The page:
Other occupations that can expect job growth include operations research analysts, statisticians, and biomedical engineers, which Moncarz says are all projected to increase 27 percent. Actuaries and petroleum engineers may see a 26 percent boost. While these figures are significant, their scope is limited.
“The caveat with these occupations — with so many of these — is that they’re smaller, and they’re not adding as many jobs; so for example, biomedical engineers are only projected to add about 5,000 jobs,” he says.
Celeste Carter, lead program director for the National Science Foundation’s (NSF) Advanced Technological Education Program, says the U.S. is also seeing more opportunities opening up in other hands-on areas of STEM, including manufacturing.
“I think one [reason for this] has been because of the current administration’s push toward bringing manufacturing back onshore; that’s been advanced manufacturing — everything from rapid prototyping or 3-D printing to … plants in the U.S. looking for qualified technicians,” she says.
Careers in STEM fields offer a wide range of benefits, including flexibility, high salaries, job satisfaction, and — for those working in math and computing, who saw 21 percent growth even during the recession — job security. But STEM careers can also offer the convenience of an easily accessible and affordable education.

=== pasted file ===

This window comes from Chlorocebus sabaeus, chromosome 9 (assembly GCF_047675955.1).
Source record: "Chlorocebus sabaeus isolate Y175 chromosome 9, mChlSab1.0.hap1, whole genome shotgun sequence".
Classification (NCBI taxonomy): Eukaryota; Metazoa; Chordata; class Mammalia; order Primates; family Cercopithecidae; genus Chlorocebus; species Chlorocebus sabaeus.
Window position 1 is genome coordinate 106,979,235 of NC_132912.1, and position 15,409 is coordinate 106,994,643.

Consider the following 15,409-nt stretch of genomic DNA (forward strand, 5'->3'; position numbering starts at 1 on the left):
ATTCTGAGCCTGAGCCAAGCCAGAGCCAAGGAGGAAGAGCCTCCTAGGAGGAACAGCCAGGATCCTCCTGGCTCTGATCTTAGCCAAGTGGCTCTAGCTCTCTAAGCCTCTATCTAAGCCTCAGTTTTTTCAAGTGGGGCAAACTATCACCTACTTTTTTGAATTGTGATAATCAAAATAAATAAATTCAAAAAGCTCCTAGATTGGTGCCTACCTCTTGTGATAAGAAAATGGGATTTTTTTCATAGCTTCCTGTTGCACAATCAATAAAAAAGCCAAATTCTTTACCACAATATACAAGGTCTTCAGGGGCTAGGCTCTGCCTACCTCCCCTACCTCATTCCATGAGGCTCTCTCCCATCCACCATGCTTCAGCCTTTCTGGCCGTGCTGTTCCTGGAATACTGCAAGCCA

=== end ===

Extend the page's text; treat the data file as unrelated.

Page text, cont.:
According to a 2013 report from the Brookings Institution, nearly half of all STEM jobs don’t require a four-year degree and pay an average salary of $53,000, which is 10 percent higher than non-STEM jobs with similar education requirements.
For Carter, determining where the opportunities are for these STEM workers is part of her job. The NSF Advanced Technological Education (ATE) Program she leads partners STEM industries with community and technical colleges across the U.S. to provide funding to meet technical workforce needs.
Industry and community colleges collaborate to submit a proposal to ATE. If selected, the college is awarded funds to follow through with its proposal. Projects can range from revamping curricula to better meet the needs of the industry to developing new programs and certificates based on new and emerging fields.
Carter says that industries often struggle to find candidates with the hands-on skills and technical knowledge they need — skills that an associate’s degree can provide.
“A lot of people come to these community college technician education programs because they’ve tried to get a job in the industry — many of them have either a baccalaureate degree or an enhanced degree — [and] the industry says, ‘You don’t have the competencies and skills, we won’t hire you,’” says Carter. “They certainly have the academic knowledge they need in their head, but what the industry wasn’t seeing was that they had the skills and competencies to actually work in the [field].”